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Rare, Threatened & Endangered Animals In Orange County

December 26, 1987|researched by Rick VanderKnyff / Los Angeles Times

In the Endangered Species Act of 1973, Congress stated that endangered and threatened species of fish, wildlife and plants "are of esthetic, ecological, educational, historical, recreational and scientific value to the nation and its people." The law, a broadened version of the Endangered Species Conservation Act of 1969, was designed to protect species threatened with extinction; it also called for the designation of "critical habitat" for endangered and threatened species to ensure protection of these areas. Adding a species to the endangered listis a lengthy administrative procedure that involves the public, the states, and other government and private organizations.

California has its own endangered species program, although the protections are not as broad as in the federal program. By state definitions, an endangered species is considered to be in danger of extinction in a significant portion of its range; a threatened species is at risk of becoming endangered; rare is usually used in connection with plants, and means limited in terms of range or distribution. Species of special concern are tracked by the California Natural Diversity Database (part of the Non-game Heritage Program of the state Fish & Game Department) because of evidence of population decline, or because the population is historically small.

Light-footed clapper rail (Rallus longirostris levipes)

Status: State and U.S. endangered species

In the United States, these secretive and sedentary birds of the coastal salt marsh are only found in California, and more than half of the state's population resides in the dense cordgrass stands of Upper Newport Bay. A nesting population at Anaheim Bay in Seal Beach has declined in recent years because of foxes and other predators, but may be making a comeback thanks to the use of innovative man-made nesting platforms. Vagrant individual birds have also been spotted at Bolsa Chica.

Tidewater goby (Eucyclogobius newberryi)

Status: State species of special concern

This small fish depends on a specialized habitat that is declining throughout the state: coastal lagoons and brackish bays at the mouths of unchannelized freshwater streams. It was once found in Aliso Creek and San Juan Creek, but it has not been spotted in the county since the late 1970s.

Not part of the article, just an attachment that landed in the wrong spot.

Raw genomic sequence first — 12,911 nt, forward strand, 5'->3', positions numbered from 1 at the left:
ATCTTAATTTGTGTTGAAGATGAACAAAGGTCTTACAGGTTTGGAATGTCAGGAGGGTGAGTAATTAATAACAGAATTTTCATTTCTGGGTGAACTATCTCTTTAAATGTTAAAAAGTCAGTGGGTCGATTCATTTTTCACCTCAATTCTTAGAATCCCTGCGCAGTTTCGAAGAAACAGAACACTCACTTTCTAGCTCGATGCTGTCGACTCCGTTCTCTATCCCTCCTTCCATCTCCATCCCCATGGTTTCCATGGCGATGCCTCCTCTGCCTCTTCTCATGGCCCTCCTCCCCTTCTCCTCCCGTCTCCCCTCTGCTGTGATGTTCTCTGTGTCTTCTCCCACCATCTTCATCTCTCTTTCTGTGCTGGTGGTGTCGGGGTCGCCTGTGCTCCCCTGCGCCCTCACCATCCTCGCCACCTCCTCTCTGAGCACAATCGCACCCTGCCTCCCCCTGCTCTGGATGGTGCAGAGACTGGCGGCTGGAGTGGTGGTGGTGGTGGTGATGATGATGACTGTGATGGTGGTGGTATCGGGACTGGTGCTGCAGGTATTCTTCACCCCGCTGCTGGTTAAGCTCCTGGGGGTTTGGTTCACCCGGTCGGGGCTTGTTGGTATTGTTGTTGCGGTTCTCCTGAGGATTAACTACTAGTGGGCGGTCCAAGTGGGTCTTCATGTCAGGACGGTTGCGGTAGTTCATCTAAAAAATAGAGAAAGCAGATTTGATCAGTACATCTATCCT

San Diego horned lizard (Phrynosoma coronatum blainvillei)

Orange-throated whiptail (Cnemidophorus hyperthrus)

Status: Federal endangered species candidates; state species of special concern

These two lizards are more common elsewhere in the state but have been spotted locally. The horned lizard prefers undeveloped desert scrub and is also found in grasslands, coniferous forest, broad-leaved woodlands and in lowlands along sandy washes. The whiptail also lives in washes and other sandy areas and frequents coastal chapparal. It has been spotted in Laguna Beach, Corona del Mar, Trabuco Canyon and at the Santiago Dam in Villa Park. Both lizards are victims of declining habitat and off-road vehicle use.

California black rail (Laterallus jamaicensis cotorniculus)

Status: Candidate for federal endangered status; state threatened species

These highly secretive marsh birds have been spotted on rare occasions in Upper Newport Bay. It is listed as a threatened species in the state and is a candidate for federal endangered status.

Snowy plover (Charadrius alexandrinus)

Status: Federal endangered species candidates; state species of special concern

These compact birds build their nests on sandy beaches and flats, where they are vulnerable to human disturbance and introduced predators, so when man came to Orange County the snowy plover was all but driven out. It has returned to nest on man-made islands in the Bolsa Chica wetlands.

California least tern (Sterna antillarum browni)

Status: Federal and state endangered species

This is another beach-nester, vulnerable to the same disturbances as the snowy plover. It has nested successfully on man-made islands at Bolsa Chica, Anaheim Bay and Upper Newport Bay, and on a protected stretch of sand at Huntington Beach State Park.

California black-tailed gnatcatcher (Polioptila melanura californica)

Status: Federal endangered species candidate; state species of special concern

This thrush is found in Orange County's diminishing coastal sage habitat. It is known to nest in several widely dispersed areas in the county.

Least Bell's vireo (Vireo bellii pusillus)

Status: Federal and state endangered species

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